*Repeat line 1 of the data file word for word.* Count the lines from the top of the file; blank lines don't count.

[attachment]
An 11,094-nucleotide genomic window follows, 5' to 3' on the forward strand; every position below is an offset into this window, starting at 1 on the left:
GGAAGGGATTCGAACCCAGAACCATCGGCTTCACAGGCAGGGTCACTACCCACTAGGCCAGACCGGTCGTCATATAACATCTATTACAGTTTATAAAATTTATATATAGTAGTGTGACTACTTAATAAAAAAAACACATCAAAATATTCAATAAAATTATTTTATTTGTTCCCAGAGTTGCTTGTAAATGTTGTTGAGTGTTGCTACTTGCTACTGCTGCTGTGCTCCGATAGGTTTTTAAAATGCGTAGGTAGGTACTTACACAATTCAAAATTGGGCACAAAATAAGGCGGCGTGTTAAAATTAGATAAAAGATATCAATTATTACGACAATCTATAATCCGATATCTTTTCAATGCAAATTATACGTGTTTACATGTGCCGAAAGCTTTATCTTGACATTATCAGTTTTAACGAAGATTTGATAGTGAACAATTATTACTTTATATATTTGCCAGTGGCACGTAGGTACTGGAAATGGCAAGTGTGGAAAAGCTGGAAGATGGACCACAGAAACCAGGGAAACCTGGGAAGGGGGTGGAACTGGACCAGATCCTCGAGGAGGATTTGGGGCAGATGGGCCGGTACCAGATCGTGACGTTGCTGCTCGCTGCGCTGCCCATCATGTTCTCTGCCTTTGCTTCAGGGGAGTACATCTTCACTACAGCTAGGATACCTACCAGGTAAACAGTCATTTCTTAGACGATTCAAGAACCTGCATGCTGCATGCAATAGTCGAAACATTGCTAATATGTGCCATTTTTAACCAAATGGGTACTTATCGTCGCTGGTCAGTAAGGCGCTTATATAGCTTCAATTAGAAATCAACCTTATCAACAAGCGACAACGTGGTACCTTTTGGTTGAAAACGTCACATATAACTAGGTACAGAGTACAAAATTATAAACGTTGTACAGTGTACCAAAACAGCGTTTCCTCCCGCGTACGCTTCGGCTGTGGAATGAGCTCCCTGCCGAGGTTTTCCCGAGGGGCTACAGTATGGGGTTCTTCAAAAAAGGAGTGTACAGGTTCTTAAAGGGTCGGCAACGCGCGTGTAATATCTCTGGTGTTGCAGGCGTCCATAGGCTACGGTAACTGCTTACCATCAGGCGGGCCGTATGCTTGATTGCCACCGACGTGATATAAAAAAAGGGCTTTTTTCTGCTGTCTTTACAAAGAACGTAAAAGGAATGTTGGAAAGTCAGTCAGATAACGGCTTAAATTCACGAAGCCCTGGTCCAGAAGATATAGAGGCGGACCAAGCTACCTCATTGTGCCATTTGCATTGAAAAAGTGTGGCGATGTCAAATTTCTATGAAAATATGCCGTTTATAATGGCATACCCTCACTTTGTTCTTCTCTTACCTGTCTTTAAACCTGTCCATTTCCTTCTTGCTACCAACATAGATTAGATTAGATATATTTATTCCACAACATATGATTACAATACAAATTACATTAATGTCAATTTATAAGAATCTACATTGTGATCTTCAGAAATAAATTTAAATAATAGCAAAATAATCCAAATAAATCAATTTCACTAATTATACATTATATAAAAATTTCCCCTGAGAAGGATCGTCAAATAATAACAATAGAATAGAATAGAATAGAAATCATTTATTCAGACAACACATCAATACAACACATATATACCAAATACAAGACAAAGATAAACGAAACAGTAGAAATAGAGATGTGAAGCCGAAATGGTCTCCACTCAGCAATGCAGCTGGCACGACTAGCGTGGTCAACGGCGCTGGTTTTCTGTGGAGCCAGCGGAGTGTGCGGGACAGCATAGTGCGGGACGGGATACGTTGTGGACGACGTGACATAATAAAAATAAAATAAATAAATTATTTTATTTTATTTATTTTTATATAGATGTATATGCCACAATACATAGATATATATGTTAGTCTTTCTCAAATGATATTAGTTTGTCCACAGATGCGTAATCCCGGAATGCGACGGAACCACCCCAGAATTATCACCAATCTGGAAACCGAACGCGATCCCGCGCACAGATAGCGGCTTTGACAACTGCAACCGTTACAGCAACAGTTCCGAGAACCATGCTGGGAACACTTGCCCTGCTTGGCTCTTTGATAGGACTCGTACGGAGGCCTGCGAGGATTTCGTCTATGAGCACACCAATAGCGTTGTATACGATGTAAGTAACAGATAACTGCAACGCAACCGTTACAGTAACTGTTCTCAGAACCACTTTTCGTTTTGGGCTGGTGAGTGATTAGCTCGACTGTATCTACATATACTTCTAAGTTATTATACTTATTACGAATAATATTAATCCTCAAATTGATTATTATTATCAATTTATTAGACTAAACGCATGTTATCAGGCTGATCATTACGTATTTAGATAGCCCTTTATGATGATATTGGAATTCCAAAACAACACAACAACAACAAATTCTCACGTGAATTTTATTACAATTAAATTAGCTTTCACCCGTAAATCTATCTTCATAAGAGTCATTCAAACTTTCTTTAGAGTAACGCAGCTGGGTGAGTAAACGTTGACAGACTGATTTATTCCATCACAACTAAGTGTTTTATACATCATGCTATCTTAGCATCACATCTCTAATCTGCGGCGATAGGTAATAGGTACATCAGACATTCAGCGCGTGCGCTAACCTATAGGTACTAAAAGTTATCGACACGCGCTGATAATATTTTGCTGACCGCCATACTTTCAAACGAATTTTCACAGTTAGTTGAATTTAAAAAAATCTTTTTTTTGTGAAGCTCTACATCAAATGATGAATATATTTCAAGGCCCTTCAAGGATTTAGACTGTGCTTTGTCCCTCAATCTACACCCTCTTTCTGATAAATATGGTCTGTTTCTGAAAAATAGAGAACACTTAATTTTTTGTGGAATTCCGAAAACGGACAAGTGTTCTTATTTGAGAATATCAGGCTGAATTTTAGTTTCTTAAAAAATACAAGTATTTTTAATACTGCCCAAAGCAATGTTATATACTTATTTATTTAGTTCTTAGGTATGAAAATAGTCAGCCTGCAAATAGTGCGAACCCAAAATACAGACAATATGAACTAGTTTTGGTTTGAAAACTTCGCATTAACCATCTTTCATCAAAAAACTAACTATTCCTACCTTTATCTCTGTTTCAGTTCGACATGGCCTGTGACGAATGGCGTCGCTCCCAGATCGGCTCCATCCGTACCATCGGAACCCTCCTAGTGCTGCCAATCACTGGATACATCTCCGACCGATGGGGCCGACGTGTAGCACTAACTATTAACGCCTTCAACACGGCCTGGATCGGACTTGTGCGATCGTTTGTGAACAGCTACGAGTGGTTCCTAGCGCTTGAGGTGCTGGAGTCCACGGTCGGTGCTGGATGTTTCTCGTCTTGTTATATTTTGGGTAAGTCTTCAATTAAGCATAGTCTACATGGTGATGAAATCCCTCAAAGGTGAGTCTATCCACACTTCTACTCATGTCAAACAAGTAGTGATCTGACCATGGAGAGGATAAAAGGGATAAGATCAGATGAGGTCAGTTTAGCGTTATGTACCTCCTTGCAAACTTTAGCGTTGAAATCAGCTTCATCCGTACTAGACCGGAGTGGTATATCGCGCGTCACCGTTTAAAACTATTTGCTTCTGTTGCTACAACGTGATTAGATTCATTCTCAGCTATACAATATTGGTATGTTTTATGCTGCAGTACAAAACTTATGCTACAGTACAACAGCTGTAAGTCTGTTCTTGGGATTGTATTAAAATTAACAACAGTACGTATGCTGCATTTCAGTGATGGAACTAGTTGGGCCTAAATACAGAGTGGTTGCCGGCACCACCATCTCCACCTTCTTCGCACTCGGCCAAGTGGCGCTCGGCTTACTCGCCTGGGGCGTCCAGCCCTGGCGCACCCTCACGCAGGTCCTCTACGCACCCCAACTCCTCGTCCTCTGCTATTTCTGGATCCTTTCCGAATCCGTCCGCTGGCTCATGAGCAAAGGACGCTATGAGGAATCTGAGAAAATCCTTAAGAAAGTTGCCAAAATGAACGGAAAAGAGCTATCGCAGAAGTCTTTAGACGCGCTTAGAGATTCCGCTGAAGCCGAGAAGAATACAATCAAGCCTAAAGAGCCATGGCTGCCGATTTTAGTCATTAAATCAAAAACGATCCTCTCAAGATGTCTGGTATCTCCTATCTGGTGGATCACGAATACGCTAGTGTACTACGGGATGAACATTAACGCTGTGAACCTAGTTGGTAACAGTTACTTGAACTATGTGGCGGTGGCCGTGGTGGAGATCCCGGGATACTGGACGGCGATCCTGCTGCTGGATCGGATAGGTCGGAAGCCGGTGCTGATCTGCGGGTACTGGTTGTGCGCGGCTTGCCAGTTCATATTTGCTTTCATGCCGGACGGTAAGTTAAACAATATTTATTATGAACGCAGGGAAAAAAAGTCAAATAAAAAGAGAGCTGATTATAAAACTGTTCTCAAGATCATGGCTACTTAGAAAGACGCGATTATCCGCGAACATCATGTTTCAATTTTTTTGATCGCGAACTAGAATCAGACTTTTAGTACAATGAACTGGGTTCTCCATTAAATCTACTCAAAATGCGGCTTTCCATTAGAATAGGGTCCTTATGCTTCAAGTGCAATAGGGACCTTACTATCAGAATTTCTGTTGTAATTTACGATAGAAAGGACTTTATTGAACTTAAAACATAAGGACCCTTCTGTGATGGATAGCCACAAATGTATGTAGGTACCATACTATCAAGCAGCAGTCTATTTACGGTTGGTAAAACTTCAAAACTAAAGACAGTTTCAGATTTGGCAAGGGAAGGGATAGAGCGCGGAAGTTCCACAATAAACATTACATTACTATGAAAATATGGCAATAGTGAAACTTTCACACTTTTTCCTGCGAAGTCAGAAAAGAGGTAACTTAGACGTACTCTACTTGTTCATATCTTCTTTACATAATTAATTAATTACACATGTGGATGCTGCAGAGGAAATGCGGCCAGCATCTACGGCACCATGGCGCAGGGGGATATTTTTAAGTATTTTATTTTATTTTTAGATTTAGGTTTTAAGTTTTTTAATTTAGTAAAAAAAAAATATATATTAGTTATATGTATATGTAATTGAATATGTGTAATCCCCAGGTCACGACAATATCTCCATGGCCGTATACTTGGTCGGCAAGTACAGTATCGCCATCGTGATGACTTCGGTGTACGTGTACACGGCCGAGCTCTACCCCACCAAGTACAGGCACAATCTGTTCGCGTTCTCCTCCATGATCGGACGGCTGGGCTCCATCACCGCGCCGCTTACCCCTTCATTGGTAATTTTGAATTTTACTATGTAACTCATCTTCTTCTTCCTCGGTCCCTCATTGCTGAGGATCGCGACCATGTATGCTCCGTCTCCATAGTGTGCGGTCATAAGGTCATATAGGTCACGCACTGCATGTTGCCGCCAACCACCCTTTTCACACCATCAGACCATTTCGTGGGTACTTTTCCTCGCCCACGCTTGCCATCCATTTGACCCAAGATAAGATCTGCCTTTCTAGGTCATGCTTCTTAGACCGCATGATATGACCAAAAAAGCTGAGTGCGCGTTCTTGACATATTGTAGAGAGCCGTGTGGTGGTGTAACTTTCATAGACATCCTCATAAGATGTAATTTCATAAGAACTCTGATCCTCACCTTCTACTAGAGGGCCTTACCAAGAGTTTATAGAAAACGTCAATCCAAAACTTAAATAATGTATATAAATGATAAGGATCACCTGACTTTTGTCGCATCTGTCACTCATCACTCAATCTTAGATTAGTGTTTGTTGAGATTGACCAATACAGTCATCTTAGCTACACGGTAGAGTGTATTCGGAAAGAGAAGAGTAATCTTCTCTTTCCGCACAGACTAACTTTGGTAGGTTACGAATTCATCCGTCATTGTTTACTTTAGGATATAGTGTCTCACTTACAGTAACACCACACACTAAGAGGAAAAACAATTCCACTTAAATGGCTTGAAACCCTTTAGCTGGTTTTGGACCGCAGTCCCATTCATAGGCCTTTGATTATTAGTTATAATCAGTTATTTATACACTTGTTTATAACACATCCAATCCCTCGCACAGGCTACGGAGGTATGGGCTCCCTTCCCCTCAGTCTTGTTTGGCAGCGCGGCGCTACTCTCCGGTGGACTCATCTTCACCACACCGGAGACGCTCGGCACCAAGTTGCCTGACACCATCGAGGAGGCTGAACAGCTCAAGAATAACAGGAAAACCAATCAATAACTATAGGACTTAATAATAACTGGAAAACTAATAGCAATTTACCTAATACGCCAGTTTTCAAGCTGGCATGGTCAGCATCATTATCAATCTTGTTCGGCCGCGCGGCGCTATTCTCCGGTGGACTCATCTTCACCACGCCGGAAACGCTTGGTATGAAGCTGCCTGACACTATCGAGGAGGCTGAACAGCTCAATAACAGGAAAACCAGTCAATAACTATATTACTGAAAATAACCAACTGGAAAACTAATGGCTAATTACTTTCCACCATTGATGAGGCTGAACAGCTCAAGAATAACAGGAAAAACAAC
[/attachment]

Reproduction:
An 11,094-nucleotide genomic window follows, 5' to 3' on the forward strand; every position below is an offset into this window, starting at 1 on the left: